The chairman and two directors of a company meant to clean up a uranium mine in the NT have announced their intention to resign. 

Energy Resources of Australia's chairman and two directors appear to have bowed to pressure from major shareholder Rio Tinto and traditional owners over the potential mining of the ERA-owned Jabiluka uranium deposit. 

Rio Tinto has called for ERA chairman Peter Mansell to resign, just days after an independent report commissioned by the company suggested it could develop a second uranium mine next to Kakadu National Park.

It also comes after ERA announced rehabilitation works at the existing mine could cost up to $1.2 billion more than expected and take workers two years longer than initially planned.

ERA says three board members will resign, “noting the requests from Rio Tinto” for Mr Mansell to consider his position.

“The independent directors of ERA do not believe that it is in the best interests of ERA for them to continue to work with Rio Tinto into the future,” it said in a statement.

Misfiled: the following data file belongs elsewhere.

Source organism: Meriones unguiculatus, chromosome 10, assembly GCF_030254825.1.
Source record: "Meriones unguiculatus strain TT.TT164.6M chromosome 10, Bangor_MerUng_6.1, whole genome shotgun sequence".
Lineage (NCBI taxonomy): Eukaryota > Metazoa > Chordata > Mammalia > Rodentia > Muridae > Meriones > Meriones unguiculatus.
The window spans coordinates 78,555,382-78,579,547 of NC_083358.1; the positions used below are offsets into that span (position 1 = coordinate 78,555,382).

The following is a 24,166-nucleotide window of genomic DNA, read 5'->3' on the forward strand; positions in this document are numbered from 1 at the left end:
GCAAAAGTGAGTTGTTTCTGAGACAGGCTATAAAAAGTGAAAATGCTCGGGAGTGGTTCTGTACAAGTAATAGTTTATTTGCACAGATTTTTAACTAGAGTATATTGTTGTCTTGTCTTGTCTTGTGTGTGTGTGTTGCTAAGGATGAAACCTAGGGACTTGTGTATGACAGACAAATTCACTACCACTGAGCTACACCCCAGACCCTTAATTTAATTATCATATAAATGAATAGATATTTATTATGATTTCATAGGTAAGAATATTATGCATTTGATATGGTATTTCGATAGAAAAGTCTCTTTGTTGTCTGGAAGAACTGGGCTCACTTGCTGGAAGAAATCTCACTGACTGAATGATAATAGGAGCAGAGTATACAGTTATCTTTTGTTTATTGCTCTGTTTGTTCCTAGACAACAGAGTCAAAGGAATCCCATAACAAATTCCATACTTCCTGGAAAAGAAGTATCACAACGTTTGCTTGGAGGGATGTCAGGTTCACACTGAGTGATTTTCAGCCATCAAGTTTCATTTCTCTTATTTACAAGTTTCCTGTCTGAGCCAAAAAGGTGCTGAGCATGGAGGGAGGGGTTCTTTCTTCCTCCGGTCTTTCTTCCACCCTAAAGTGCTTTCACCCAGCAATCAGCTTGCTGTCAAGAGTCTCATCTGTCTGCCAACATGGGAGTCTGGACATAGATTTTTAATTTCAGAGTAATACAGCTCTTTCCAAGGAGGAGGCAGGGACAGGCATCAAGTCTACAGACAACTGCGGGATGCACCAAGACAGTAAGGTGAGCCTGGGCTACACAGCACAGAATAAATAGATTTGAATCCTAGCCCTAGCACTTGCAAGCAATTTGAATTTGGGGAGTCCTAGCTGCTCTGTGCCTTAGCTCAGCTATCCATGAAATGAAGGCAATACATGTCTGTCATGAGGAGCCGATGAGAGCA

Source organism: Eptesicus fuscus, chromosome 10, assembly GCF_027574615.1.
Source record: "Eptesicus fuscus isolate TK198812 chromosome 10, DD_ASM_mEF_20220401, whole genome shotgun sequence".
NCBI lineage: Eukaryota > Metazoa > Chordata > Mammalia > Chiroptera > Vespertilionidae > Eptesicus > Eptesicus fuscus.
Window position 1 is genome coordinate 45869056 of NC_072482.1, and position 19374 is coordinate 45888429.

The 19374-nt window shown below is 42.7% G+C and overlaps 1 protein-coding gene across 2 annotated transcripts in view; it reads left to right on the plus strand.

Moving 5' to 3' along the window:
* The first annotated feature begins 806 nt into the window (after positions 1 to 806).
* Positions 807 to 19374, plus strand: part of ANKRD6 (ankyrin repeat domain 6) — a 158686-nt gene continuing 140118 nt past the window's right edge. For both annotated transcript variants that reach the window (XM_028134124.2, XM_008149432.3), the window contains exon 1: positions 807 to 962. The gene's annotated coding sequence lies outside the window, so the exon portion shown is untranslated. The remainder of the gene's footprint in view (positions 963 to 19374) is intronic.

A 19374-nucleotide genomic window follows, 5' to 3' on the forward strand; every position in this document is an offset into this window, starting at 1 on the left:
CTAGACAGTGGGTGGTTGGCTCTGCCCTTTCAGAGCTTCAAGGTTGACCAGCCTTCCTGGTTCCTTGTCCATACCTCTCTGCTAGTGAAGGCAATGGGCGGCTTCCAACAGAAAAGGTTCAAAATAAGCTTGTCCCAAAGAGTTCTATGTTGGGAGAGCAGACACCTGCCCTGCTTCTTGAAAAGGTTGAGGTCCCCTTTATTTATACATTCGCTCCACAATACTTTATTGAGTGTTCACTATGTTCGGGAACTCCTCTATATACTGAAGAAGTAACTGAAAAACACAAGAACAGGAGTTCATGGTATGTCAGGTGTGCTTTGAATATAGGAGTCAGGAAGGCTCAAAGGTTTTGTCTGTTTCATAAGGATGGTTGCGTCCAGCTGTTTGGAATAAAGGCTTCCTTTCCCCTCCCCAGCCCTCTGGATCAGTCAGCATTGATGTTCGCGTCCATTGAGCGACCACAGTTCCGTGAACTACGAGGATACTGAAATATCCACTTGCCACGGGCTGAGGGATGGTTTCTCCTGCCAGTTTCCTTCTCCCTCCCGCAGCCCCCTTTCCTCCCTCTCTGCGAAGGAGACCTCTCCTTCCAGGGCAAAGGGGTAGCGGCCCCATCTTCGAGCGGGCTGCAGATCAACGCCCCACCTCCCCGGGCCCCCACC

Rio Tinto chief Kellie Parker says the company wants to see the rehabilitation of the Ranger mine “in a way that is consistent with the wishes of the Mirarr people”.

“However, given our recent dealings with the Independent Board Committee [IBC] and last week's release of the Grant Thornton valuation report, we do not believe that can be achieved without renewal within ERA's board,” Ms Parker said.

“There remains a strong difference of opinion between Rio Tinto and the IBC on the terms of rehabilitation funding, with the IBC's view that successful rehabilitation could underpin potential future growth opportunities, despite the Mirarr people's long-held opposition to further uranium mining on their country.”